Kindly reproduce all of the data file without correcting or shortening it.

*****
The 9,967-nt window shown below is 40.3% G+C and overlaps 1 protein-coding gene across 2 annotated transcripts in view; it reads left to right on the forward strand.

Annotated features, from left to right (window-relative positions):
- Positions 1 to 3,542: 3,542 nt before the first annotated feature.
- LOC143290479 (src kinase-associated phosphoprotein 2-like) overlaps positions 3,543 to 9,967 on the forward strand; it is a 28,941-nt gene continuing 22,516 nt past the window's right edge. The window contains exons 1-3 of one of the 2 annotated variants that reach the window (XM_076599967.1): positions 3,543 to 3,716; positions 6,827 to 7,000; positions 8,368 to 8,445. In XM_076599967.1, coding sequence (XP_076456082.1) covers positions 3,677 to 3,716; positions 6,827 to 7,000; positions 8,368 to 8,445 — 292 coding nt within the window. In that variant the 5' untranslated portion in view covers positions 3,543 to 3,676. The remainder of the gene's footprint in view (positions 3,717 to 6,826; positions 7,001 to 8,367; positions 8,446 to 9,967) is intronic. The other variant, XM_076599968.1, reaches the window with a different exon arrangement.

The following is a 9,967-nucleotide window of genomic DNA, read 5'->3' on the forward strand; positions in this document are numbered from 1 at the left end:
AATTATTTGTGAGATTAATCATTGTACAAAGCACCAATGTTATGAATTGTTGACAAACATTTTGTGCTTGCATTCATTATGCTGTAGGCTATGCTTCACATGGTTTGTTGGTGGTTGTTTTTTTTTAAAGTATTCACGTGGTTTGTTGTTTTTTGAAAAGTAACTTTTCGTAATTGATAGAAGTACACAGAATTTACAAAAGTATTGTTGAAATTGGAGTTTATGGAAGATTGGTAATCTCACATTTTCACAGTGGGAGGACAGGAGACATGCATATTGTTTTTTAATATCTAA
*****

The 9,967-nt window shown below is 40.3% G+C and overlaps 1 protein-coding gene across 2 annotated transcripts in view; it reads left to right on the forward strand.

Annotated features, from left to right (window-relative positions):
- Positions 1 to 3,542: 3,542 nt before the first annotated feature.
- LOC143290479 (src kinase-associated phosphoprotein 2-like) overlaps positions 3,543 to 9,967 on the forward strand; it is a 28,941-nt gene continuing 22,516 nt past the window's right edge. The window contains exons 1-3 of one of the 2 annotated variants that reach the window (XM_076599967.1): positions 3,543 to 3,716; positions 6,827 to 7,000; positions 8,368 to 8,445. In XM_076599967.1, coding sequence (XP_076456082.1) covers positions 3,677 to 3,716; positions 6,827 to 7,000; positions 8,368 to 8,445 — 292 coding nt within the window. In that variant the 5' untranslated portion in view covers positions 3,543 to 3,676. The remainder of the gene's footprint in view (positions 3,717 to 6,826; positions 7,001 to 8,367; positions 8,446 to 9,967) is intronic. The other variant, XM_076599968.1, reaches the window with a different exon arrangement.

The following is a 9,967-nucleotide window of genomic DNA, read 5'->3' on the forward strand; positions in this document are numbered from 1 at the left end:
AATTATTTGTGAGATTAATCATTGTACAAAGCACCAATGTTATGAATTGTTGACAAACATTTTGTGCTTGCATTCATTATGCTGTAGGCTATGCTTCACATGGTTTGTTGGTGGTTGTTTTTTTTTAAAGTATTCACGTGGTTTGTTGTTTTTTGAAAAGTAACTTTTCGTAATTGATAGAAGTACACAGAATTTACAAAAGTATTGTTGAAATTGGAGTTTATGGAAGATTGGTAATCTCACATTTTCACAGTGGGAGGACAGGAGACATGCATATTGTTTTTTAATATCTAA